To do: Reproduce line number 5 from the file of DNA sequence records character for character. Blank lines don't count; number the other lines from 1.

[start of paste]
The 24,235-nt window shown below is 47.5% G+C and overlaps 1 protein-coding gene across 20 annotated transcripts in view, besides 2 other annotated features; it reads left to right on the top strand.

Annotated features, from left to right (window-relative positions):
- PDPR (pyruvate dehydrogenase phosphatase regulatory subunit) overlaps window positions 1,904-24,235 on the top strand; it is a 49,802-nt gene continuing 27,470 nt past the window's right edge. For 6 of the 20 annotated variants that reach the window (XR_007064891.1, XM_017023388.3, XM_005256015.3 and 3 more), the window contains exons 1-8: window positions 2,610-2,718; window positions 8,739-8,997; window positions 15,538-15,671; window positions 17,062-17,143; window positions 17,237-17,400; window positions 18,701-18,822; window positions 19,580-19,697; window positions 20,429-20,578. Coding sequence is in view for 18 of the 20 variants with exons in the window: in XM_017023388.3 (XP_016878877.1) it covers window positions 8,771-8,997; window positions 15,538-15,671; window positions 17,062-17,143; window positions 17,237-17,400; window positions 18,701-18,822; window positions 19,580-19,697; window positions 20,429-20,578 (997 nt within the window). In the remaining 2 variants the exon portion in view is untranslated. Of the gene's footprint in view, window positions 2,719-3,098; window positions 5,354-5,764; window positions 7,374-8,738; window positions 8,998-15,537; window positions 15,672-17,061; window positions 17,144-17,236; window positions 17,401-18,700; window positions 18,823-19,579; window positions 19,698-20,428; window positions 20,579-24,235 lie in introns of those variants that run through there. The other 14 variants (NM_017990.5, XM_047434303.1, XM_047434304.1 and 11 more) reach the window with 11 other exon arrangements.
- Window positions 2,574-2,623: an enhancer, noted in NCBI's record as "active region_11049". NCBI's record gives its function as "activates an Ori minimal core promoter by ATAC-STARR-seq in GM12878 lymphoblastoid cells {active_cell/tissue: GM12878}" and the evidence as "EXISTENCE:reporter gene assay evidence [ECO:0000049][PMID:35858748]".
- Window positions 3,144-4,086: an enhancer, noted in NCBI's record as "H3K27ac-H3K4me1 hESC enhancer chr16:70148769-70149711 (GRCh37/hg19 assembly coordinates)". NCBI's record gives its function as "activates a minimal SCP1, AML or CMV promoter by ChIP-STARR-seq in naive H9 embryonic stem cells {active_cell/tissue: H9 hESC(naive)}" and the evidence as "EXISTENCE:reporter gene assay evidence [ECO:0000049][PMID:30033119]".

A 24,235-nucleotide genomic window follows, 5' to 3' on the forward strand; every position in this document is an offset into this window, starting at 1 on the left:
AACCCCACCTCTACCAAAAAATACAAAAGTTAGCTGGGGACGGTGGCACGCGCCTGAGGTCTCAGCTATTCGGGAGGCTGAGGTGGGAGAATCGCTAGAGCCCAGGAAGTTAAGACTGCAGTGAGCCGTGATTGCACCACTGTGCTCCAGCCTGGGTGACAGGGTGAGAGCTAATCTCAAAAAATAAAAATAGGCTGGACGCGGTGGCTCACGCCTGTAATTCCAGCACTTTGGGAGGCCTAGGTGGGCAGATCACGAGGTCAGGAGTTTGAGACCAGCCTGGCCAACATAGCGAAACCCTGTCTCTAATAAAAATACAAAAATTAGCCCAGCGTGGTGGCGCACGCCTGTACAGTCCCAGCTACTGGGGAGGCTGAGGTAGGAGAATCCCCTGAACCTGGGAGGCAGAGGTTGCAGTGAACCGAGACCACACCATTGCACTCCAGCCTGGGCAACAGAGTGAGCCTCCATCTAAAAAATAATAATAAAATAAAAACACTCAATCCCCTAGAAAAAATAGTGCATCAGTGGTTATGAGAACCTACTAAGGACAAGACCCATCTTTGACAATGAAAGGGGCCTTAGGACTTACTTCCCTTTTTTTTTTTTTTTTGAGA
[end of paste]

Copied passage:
- Window positions 3,144-4,086: an enhancer, noted in NCBI's record as "H3K27ac-H3K4me1 hESC enhancer chr16:70148769-70149711 (GRCh37/hg19 assembly coordinates)". NCBI's record gives its function as "activates a minimal SCP1, AML or CMV promoter by ChIP-STARR-seq in naive H9 embryonic stem cells {active_cell/tissue: H9 hESC(naive)}" and the evidence as "EXISTENCE:reporter gene assay evidence [ECO:0000049][PMID:30033119]".